Lynn Chase Inspires Dinner Conversations and Conservation
A display of porcelain from Lynn Chase Designs at TK Home and Garden.
By Lisa Green
For Lynn Chase, it’s all about the animals. She’s a conservationist to the core. Even when you try to get the self-taught artist and product designer to talk about Lynn Chase Designs, her porcelain tableware and home goods, she’ll bring the conversation back to the animals.
In fact, a meeting with her at TK Home and Garden in Hudson needed to be on a Monday afternoon; she was making her way back to New York from her Southfield home, but attending to her three horses in the morning came first. Two Jack Russell terriers (both rescues) preceded her entrance into the store. (The three greyhounds, barn cat and sand hill cranes stay at the farm in the Berkshires.) And if it weren’t for the animals in a global sense, there probably wouldn’t be a Lynn Chase Designs, because she does it for them.
“It” is her multiple lines of animal-themed tabletop and home accessories that illuminate her superb artistry and shine a light on the Lynn Chase Wildlife Foundation, which she established along with her first collection. Her fine porcelain Heritage lines, which include the 24-karat gold-rimmed Winter Game Birds and black-grounded Jaguar Jungle, are perennial best sellers. Her newest lines, the yellow and French blue Butterfly Bamboo and African Inspirations (interpreted as Chinese and French toile) and other rather dazzling collections are made in melamine (certainly not your grandmother’s, but more practical for outdoor dining). All are dishwasher safe.
The Harmony Bowl [shown below] is one of Chases’ own favorites. A replica of a bowl from the Chinese Han Dynasty, it’s 15 inches in diameter and hand made in Portugal. Along with design elements used in early 18th-century European porcelain, it depicts species from the seven continents and is a stunning homage to the endangered treasures of the earth. There are also serving trays, candles and other coordinating pieces. Her Monkey Magic Cache Pot is currently one of the “rare and newsworthy items” in The New York Times Store.
In retrospect, it’s probably a good thing the Rhode Island School of Design rejected Chase’s application when she was college bound. “They told me I’d never have a career in the arts,” she says. So, after two years at a junior college and the completion of her studies at the New York School of Interior Design, she took a trip to Mozambique, where she realized how quickly the game was disappearing. She sketched her way through Africa and South America, accumulating a vast knowledge of biodiversity, endangered species and conservation projects. She began exhibiting her animal illustrations throughout the United States and Europe.
“I realized that one painting goes into one home,” she says. “I thought, how can I transfer the images onto a broader canvas so that more people see them, and become aware of the need for animal conservation?”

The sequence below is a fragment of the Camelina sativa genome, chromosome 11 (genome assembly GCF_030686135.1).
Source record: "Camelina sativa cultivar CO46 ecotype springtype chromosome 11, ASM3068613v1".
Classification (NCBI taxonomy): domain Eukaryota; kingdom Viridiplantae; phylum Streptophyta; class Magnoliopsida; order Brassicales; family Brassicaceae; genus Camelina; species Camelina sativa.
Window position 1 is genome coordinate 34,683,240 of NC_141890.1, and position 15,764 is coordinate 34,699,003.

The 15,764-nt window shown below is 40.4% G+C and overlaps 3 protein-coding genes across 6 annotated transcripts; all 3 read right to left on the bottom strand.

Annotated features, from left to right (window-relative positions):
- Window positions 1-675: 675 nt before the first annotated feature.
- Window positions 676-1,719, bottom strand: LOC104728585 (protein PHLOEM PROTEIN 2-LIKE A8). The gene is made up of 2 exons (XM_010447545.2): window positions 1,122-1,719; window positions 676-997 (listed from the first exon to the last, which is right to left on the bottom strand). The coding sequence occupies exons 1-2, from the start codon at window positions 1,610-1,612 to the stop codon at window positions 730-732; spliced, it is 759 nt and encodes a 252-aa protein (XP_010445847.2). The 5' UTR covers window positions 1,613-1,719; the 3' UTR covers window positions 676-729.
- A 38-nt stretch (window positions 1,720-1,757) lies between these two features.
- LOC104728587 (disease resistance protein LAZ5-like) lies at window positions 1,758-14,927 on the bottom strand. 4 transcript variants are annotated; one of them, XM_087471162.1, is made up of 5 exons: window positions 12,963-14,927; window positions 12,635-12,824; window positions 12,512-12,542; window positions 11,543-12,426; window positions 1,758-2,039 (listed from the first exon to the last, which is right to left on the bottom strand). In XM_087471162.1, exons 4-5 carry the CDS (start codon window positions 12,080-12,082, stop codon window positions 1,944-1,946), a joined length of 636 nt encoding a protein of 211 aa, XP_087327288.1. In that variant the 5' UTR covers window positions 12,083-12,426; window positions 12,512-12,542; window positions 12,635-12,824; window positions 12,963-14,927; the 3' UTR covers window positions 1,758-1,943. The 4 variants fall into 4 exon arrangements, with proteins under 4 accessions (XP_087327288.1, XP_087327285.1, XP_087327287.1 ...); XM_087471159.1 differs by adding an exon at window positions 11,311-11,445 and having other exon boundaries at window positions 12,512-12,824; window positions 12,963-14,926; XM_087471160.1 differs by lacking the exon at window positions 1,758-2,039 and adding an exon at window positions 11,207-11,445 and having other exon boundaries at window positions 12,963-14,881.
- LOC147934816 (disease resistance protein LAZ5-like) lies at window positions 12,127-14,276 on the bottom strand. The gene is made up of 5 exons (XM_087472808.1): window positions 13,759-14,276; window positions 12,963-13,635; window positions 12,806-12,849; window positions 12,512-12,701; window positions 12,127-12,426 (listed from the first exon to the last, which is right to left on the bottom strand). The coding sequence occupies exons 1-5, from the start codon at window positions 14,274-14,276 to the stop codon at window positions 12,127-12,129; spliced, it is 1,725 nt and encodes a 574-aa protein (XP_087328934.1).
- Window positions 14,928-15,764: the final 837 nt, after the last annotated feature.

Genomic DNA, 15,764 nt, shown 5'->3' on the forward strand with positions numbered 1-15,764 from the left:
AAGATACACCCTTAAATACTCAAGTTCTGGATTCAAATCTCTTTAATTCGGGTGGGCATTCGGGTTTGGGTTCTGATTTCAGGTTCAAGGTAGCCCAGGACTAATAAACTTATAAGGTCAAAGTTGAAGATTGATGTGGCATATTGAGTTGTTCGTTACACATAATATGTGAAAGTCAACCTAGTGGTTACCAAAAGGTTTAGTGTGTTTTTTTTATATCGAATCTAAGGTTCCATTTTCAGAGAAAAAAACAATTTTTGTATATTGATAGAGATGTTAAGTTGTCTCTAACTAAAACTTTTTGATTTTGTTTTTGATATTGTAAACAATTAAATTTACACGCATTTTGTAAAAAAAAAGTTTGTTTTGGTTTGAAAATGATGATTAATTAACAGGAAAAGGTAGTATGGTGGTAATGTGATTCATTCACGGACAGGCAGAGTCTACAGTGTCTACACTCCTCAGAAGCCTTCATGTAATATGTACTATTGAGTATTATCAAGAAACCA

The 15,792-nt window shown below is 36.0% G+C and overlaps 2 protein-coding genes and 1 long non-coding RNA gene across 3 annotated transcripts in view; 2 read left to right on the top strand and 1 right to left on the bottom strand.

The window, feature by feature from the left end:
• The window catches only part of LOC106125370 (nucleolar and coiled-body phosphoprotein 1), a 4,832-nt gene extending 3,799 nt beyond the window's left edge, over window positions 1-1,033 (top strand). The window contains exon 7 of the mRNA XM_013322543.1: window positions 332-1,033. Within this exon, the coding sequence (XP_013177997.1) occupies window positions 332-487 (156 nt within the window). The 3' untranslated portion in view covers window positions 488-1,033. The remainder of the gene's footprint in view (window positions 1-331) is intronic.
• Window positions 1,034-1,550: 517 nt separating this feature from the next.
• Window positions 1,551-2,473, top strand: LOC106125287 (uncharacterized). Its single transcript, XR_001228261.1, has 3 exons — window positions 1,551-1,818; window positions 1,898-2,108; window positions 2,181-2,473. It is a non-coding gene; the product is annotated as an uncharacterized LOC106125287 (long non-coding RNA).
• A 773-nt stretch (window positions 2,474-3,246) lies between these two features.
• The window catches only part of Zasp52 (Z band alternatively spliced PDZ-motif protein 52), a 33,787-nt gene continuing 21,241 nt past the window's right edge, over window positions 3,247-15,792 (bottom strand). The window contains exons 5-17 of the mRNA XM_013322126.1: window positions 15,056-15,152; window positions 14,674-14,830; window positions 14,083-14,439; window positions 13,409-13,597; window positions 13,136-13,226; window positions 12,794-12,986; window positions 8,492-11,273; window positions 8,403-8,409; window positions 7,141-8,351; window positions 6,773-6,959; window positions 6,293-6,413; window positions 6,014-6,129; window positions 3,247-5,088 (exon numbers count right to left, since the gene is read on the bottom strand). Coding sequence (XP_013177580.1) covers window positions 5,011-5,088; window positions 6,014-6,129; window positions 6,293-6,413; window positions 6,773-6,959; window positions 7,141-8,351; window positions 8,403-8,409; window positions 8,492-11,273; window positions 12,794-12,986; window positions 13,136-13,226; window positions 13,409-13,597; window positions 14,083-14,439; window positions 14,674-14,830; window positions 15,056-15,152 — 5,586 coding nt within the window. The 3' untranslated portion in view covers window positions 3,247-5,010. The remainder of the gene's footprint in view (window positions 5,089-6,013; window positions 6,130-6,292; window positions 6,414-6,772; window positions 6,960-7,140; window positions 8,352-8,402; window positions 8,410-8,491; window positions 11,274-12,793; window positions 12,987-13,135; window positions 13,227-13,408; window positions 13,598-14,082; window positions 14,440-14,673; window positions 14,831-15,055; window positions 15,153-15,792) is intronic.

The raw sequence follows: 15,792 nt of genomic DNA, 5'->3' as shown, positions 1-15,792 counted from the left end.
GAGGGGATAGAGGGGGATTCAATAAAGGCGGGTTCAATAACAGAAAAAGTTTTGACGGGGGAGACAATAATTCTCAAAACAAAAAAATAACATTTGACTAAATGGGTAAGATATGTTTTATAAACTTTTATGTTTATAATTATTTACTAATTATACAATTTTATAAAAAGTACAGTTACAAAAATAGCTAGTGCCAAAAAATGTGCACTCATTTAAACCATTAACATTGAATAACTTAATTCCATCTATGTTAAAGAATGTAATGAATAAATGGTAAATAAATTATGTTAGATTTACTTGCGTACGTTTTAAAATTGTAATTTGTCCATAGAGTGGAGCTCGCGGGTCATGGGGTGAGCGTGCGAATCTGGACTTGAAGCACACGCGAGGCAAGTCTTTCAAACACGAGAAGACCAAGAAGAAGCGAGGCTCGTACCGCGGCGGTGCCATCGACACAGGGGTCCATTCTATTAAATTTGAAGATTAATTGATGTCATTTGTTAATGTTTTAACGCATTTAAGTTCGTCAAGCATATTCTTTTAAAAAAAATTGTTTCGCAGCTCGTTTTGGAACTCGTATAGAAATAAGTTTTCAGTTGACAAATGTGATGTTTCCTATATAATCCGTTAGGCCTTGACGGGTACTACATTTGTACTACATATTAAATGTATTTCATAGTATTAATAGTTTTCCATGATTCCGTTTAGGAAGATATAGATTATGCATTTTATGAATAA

First, she designed collector plates and figurines for Lenox China. In 1988, after the October crash of ’87, she started her own company. Through changes in management, distributors and manufacturers, and a long-debilitating fall off a horse, Chase has designed more than 200 products, manufactured by porcelain makers in Italy, Portugal, Japan and Thailand. Soon to launch are room screens bearing giclee images from her paintings.
Last year, both the company and the Lynn Chase Wildlife Foundation turned 25 — this, after Lynn was told early on that no one would “eat off animals” or black plates. Chase has proven the naysayers wrong — and well enough to be able to carry out her mission to stem habitat loss. The fund has contributed well over $150,000 to organizations dedicated to endangered species, such as the Cheetah Conservation Fund in Namibia, the Amboseli Trust for Elephants in Kenya (she serves on its board) and The Wild Dolphin Project in the Bahamas, among others.
“What’s most important is that all the monies go to the field. There are no administrative costs in the Foundation, as I personally fund all incidentals — things like the tax returns and printing materials,” she says.
The girl who used to sneak animals (including snakes and a pigeon, oh my) into her bedroom now has her own menagerie at the farm in Southfield (“we call it Money Pit Farm”), where she weekends with her husband Richard Flintoft. They might go out for dinner to Old Inn on the Green or Pastorale, but most of their time is spent with the animals — the ones walking around the property, or the ones she creates, first, on paper.
Where To Buy
Lynn Chase Designs are sold at more than 400 high-end retailers (including TK Home and Garden, Passports in Salisbury and Oliphant Design in Litchfield). The company’s warehouse is in New Marlborough. Last Columbus Day Weekend, they held a warehouse sale, and there are plans to make it an annual event.